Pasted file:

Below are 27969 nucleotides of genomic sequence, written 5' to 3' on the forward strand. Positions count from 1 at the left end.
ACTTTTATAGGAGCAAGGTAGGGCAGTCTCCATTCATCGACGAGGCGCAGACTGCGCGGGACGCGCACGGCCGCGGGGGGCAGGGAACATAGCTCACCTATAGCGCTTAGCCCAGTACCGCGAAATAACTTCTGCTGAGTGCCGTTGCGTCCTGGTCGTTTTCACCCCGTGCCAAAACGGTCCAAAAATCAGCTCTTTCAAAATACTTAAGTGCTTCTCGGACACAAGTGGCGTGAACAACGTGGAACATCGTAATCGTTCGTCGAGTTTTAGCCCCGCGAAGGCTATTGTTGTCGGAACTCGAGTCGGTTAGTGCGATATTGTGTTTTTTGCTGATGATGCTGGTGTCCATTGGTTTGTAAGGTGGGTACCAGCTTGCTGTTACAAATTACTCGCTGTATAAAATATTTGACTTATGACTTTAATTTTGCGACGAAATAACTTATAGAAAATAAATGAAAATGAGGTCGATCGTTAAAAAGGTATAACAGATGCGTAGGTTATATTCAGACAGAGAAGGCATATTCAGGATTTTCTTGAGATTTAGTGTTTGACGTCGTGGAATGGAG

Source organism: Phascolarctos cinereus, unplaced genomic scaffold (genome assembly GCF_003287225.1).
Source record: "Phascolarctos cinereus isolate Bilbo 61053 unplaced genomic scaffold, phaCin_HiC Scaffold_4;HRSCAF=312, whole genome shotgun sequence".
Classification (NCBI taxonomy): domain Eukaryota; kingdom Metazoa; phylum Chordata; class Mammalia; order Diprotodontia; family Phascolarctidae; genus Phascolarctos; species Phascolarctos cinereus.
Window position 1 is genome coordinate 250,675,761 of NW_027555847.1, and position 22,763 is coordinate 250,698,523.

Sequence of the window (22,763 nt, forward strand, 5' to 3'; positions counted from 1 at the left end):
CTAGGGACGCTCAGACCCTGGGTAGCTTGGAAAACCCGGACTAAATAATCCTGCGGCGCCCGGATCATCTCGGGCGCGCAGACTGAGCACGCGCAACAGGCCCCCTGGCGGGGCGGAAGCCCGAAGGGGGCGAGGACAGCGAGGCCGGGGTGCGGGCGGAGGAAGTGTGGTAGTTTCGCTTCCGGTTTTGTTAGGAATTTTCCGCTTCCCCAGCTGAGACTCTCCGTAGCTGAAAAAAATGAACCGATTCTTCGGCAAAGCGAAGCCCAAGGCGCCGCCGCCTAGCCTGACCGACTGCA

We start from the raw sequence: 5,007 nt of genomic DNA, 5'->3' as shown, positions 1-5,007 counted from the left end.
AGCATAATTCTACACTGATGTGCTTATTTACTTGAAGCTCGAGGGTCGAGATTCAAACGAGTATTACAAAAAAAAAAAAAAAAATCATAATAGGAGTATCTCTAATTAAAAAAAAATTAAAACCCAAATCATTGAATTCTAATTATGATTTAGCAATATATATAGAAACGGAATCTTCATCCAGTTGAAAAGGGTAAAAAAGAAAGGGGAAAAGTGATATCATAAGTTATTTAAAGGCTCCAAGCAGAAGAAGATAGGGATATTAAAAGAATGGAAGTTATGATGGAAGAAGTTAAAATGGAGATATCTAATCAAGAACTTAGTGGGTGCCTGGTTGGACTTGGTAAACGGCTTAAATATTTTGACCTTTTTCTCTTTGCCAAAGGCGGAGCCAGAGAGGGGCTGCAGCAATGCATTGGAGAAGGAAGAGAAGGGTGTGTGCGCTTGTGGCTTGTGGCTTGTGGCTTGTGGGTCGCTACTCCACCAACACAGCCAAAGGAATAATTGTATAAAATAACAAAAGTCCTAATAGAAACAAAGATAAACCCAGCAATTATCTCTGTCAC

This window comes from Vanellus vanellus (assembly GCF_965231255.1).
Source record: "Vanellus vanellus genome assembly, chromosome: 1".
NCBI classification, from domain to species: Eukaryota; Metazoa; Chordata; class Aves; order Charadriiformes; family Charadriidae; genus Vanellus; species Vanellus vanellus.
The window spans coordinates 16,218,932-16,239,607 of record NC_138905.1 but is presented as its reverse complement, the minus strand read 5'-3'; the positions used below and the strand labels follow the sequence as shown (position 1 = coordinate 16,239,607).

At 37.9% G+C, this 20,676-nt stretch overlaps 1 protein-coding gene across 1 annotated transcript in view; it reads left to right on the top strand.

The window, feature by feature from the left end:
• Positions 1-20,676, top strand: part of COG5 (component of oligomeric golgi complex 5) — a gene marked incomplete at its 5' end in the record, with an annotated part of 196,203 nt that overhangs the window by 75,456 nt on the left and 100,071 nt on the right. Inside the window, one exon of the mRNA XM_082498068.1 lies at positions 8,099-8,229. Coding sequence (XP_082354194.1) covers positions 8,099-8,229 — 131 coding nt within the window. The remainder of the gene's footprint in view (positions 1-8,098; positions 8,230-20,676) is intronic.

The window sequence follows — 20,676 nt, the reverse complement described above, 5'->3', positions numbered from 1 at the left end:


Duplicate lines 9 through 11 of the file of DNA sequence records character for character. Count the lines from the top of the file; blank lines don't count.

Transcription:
We start from the raw sequence: 5,007 nt of genomic DNA, 5'->3' as shown, positions 1-5,007 counted from the left end.
AGCATAATTCTACACTGATGTGCTTATTTACTTGAAGCTCGAGGGTCGAGATTCAAACGAGTATTACAAAAAAAAAAAAAAAAATCATAATAGGAGTATCTCTAATTAAAAAAAAATTAAAACCCAAATCATTGAATTCTAATTATGATTTAGCAATATATATAGAAACGGAATCTTCATCCAGTTGAAAAGGGTAAAAAAGAAAGGGGAAAAGTGATATCATAAGTTATTTAAAGGCTCCAAGCAGAAGAAGATAGGGATATTAAAAGAATGGAAGTTATGATGGAAGAAGTTAAAATGGAGATATCTAATCAAGAACTTAGTGGGTGCCTGGTTGGACTTGGTAAACGGCTTAAATATTTTGACCTTTTTCTCTTTGCCAAAGGCGGAGCCAGAGAGGGGCTGCAGCAATGCATTGGAGAAGGAAGAGAAGGGTGTGTGCGCTTGTGGCTTGTGGCTTGTGGCTTGTGGGTCGCTACTCCACCAACACAGCCAAAGGAATAATTGTATAAAATAACAAAAGTCCTAATAGAAACAAAGATAAACCCAGCAATTATCTCTGTCAC

This window comes from Vanellus vanellus (assembly GCF_965231255.1).